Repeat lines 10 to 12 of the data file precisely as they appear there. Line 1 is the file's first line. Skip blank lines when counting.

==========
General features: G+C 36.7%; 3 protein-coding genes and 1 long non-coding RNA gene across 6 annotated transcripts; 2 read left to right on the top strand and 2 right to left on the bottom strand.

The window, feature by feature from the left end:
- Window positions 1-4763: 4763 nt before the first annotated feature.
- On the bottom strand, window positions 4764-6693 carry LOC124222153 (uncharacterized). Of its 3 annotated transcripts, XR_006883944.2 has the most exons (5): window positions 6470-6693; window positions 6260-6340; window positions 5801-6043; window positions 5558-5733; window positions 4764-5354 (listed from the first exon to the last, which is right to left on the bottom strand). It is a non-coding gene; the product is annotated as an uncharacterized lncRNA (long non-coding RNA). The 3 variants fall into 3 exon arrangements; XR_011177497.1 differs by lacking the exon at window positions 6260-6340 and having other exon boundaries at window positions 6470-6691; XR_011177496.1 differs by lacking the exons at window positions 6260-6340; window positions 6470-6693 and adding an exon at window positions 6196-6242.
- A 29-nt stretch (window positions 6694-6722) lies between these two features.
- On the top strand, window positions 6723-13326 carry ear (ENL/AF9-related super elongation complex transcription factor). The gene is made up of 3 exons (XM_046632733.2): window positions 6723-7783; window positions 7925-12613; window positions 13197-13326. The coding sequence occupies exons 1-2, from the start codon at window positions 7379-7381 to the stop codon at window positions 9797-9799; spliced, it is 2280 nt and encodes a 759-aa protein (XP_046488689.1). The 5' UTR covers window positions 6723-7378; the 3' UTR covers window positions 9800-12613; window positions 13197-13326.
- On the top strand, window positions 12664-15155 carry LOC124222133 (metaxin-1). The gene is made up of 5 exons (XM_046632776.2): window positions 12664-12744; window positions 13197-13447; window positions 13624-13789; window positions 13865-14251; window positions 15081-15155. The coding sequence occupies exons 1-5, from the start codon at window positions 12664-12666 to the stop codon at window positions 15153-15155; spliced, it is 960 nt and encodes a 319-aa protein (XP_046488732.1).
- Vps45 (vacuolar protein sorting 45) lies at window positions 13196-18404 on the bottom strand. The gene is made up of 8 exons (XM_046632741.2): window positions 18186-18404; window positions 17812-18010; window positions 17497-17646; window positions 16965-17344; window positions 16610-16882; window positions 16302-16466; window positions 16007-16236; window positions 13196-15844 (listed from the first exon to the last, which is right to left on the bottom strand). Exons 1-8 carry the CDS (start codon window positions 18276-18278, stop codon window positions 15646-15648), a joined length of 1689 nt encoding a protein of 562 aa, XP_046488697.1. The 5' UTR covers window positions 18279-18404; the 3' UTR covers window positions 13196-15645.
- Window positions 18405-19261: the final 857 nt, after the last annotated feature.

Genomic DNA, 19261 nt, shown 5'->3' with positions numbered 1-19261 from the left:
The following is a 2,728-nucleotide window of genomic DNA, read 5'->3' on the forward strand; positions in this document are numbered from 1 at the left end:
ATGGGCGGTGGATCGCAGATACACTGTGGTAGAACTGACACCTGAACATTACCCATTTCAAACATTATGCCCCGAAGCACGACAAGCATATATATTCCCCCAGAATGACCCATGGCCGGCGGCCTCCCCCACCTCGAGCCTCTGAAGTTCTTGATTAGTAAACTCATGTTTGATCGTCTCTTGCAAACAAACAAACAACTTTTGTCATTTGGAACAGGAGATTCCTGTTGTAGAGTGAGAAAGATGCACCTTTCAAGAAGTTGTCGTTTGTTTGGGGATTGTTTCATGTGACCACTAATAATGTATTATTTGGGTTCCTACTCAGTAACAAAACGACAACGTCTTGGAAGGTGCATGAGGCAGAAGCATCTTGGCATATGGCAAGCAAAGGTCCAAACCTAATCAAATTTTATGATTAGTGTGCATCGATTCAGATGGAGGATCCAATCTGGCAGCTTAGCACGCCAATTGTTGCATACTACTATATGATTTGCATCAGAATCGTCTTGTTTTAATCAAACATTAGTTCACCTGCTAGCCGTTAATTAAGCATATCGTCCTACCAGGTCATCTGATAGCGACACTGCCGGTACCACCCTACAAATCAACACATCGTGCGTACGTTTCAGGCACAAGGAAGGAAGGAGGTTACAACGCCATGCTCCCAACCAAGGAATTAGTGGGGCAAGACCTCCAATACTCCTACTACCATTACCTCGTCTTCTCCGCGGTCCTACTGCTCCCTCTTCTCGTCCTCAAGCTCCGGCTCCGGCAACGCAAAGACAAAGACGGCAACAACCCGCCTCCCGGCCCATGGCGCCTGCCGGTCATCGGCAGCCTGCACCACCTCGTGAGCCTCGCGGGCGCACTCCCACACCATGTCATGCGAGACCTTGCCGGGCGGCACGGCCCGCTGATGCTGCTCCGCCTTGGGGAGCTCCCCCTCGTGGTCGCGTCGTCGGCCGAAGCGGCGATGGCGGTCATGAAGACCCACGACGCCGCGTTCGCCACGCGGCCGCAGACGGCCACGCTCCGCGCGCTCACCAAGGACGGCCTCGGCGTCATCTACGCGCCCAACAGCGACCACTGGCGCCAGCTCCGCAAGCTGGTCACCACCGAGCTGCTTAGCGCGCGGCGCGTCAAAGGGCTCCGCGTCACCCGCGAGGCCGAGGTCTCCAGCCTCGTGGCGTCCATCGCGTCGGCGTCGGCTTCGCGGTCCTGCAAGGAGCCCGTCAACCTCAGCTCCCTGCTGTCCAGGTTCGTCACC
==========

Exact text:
Genomic DNA, 19261 nt, shown 5'->3' with positions numbered 1-19261 from the left:
The following is a 2,728-nucleotide window of genomic DNA, read 5'->3' on the forward strand; positions in this document are numbered from 1 at the left end:
ATGGGCGGTGGATCGCAGATACACTGTGGTAGAACTGACACCTGAACATTACCCATTTCAAACATTATGCCCCGAAGCACGACAAGCATATATATTCCCCCAGAATGACCCATGGCCGGCGGCCTCCCCCACCTCGAGCCTCTGAAGTTCTTGATTAGTAAACTCATGTTTGATCGTCTCTTGCAAACAAACAAACAACTTTTGTCATTTGGAACAGGAGATTCCTGTTGTAGAGTGAGAAAGATGCACCTTTCAAGAAGTTGTCGTTTGTTTGGGGATTGTTTCATGTGACCACTAATAATGTATTATTTGGGTTCCTACTCAGTAACAAAACGACAACGTCTTGGAAGGTGCATGAGGCAGAAGCATCTTGGCATATGGCAAGCAAAGGTCCAAACCTAATCAAATTTTATGATTAGTGTGCATCGATTCAGATGGAGGATCCAATCTGGCAGCTTAGCACGCCAATTGTTGCATACTACTATATGATTTGCATCAGAATCGTCTTGTTTTAATCAAACATTAGTTCACCTGCTAGCCGTTAATTAAGCATATCGTCCTACCAGGTCATCTGATAGCGACACTGCCGGTACCACCCTACAAATCAACACATCGTGCGTACGTTTCAGGCACAAGGAAGGAAGGAGGTTACAACGCCATGCTCCCAACCAAGGAATTAGTGGGGCAAGACCTCCAATACTCCTACTACCATTACCTCGTCTTCTCCGCGGTCCTACTGCTCCCTCTTCTCGTCCTCAAGCTCCGGCTCCGGCAACGCAAAGACAAAGACGGCAACAACCCGCCTCCCGGCCCATGGCGCCTGCCGGTCATCGGCAGCCTGCACCACCTCGTGAGCCTCGCGGGCGCACTCCCACACCATGTCATGCGAGACCTTGCCGGGCGGCACGGCCCGCTGATGCTGCTCCGCCTTGGGGAGCTCCCCCTCGTGGTCGCGTCGTCGGCCGAAGCGGCGATGGCGGTCATGAAGACCCACGACGCCGCGTTCGCCACGCGGCCGCAGACGGCCACGCTCCGCGCGCTCACCAAGGACGGCCTCGGCGTCATCTACGCGCCCAACAGCGACCACTGGCGCCAGCTCCGCAAGCTGGTCACCACCGAGCTGCTTAGCGCGCGGCGCGTCAAAGGGCTCCGCGTCACCCGCGAGGCCGAGGTCTCCAGCCTCGTGGCGTCCATCGCGTCGGCGTCGGCTTCGCGGTCCTGCAAGGAGCCCGTCAACCTCAGCTCCCTGCTGTCCAGGTTCGTCACC